May 23, 2008
"Don't Ask Don't Tell" Subject to Intermediate Scrutiny
On May 21, 2008 the Court of Appeals for the Ninth Circuit, in Witt v. Dep't of the Air Force, 2008 U.S. App. LEXIS 10794 (9th Cir. May 21, 2008), overruled the lower court's decision to dismiss the case for failure to state a claim under the Due Process clause of the Constitution. Here, a woman who had performed extremely well in the military, winning honors through the years, was dismissed from duty after news that she was in a committed lesbian relationship reached her military commanders. She challenged the Don't Ask Don't Tell "DADT" policy as a violation of her constitutional rights to Due Process and Equal Protection. Id. at *1-6.
In a very important decision, the Ninth Circuit recognized that the Lawrence v. Texas 2005 Supreme Court decision created a recognized right of privacy for sexual conduct which subjects Don't Ask Don't Tell to intermediate scrutiny. Id. at *13. The court stated that only one circuit (the Eleventh Circuit in Lofton) has held that Lawrence did not create a new fundamental right, but the Ninth Circuit declined to follow that logic. Id. at *19-20.
Thus, the military, according to the Ninth Circuit, must demonstrate that it has an important government interest, that DADT will significantly further that governmental interest and that there is no alternative, lesser intrusive means of furthering that governmental interest. Id. at *29.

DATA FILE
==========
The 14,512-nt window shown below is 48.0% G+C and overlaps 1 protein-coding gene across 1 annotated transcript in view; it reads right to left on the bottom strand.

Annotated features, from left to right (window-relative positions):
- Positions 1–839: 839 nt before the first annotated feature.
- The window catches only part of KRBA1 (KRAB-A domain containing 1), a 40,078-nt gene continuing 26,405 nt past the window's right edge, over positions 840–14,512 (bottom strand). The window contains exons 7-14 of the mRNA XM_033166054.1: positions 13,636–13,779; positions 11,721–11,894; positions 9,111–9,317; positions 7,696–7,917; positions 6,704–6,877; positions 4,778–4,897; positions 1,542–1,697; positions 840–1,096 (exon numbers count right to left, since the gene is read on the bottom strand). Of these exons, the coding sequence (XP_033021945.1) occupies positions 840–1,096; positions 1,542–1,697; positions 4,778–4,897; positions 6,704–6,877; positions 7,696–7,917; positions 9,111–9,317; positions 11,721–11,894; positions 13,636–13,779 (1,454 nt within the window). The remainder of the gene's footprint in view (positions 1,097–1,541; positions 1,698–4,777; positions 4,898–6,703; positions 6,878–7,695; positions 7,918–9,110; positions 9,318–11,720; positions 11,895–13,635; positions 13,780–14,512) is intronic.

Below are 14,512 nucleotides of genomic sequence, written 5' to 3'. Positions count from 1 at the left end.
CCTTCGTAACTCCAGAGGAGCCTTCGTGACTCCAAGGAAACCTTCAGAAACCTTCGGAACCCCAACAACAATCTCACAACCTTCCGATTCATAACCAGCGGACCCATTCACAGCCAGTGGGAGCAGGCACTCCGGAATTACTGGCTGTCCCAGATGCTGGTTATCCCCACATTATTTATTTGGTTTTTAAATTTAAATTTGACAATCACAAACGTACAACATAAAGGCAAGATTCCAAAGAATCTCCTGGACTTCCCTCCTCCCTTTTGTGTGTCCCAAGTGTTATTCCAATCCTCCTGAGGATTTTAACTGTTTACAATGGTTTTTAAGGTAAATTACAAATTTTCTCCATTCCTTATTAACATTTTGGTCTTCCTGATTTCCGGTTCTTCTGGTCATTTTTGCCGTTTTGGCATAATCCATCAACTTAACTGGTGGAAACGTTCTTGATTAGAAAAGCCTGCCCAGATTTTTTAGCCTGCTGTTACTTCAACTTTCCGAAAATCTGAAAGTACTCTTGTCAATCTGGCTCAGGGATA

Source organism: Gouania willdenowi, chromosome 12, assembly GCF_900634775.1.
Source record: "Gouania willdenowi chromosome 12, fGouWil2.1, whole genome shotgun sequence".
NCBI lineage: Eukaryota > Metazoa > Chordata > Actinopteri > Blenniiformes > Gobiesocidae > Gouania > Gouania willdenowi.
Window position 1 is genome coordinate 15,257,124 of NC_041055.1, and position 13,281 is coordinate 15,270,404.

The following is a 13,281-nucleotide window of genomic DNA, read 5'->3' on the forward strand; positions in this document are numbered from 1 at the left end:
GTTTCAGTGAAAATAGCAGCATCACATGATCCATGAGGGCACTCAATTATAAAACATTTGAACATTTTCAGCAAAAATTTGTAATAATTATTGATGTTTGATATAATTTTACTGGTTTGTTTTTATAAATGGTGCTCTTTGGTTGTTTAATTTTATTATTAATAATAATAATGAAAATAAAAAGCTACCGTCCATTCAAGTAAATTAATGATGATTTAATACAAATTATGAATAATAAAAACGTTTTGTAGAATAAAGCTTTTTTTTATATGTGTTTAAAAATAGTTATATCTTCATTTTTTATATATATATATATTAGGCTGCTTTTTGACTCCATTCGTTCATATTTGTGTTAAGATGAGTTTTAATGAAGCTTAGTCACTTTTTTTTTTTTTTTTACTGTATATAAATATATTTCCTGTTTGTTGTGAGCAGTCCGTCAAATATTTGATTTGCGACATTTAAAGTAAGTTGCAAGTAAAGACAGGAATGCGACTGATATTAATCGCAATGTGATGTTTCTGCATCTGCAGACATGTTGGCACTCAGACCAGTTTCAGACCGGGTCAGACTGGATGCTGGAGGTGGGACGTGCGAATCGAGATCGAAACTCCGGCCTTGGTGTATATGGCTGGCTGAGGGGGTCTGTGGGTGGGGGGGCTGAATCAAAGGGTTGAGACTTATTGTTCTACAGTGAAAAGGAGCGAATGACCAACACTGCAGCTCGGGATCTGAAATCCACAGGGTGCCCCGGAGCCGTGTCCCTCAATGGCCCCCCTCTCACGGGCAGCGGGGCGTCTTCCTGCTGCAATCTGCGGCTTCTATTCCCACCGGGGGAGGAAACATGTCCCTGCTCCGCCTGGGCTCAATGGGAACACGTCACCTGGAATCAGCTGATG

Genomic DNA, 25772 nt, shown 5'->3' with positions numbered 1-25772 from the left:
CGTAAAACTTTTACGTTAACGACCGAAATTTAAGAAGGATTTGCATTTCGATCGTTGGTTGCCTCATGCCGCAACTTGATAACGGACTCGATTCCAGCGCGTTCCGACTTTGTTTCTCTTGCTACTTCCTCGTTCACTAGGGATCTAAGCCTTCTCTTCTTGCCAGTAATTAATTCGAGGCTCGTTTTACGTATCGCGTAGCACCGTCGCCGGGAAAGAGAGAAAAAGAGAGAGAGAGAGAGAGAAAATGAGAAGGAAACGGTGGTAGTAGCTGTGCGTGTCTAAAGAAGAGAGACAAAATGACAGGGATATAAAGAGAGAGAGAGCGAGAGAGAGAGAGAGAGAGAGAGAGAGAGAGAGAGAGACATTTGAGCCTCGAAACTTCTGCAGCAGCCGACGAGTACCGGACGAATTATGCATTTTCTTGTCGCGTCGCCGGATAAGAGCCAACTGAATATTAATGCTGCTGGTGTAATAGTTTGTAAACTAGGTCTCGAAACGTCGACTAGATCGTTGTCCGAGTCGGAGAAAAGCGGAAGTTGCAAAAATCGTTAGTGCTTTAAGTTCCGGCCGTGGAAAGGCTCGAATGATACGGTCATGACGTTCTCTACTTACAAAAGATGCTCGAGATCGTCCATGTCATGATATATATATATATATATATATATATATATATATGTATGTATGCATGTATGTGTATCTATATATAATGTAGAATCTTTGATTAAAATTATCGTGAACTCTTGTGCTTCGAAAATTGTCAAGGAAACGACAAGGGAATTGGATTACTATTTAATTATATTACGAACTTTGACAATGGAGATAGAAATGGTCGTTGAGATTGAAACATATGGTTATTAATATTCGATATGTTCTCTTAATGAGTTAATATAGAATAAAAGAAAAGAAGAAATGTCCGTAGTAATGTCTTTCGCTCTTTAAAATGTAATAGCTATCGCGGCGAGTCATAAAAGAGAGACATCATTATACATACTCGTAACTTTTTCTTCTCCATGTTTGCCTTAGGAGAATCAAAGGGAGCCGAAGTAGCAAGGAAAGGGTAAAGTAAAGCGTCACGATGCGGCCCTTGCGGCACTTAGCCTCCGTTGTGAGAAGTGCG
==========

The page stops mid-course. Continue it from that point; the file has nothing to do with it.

The court recognizes that the government has an important interest (the management of the military), but it is unclear whether DADT significantly furthers that interest and/or whether the interest could be furthered through less intrusive means. Id. at *30.
The court declined to apply heightened scrutiny to the Equal Protection claim, however, and affirmed that part of the lower court's decision. Id. at *37. Thus, the court remanded to the district court for further consideration of the due process clause claim in light of the heightened standard of review. Id. at *38.
Thoughts: This is a very significant decision because the Ninth Circuit recognizes here, for the first time, that the Lawrence sodomy decision creates a heightened standard of review for governmental interference with sexual privacy. It will be interesting to see what the lower court holds in response on remand and how other circuit courts (beside the Eleventh Circuit) handle similar questions.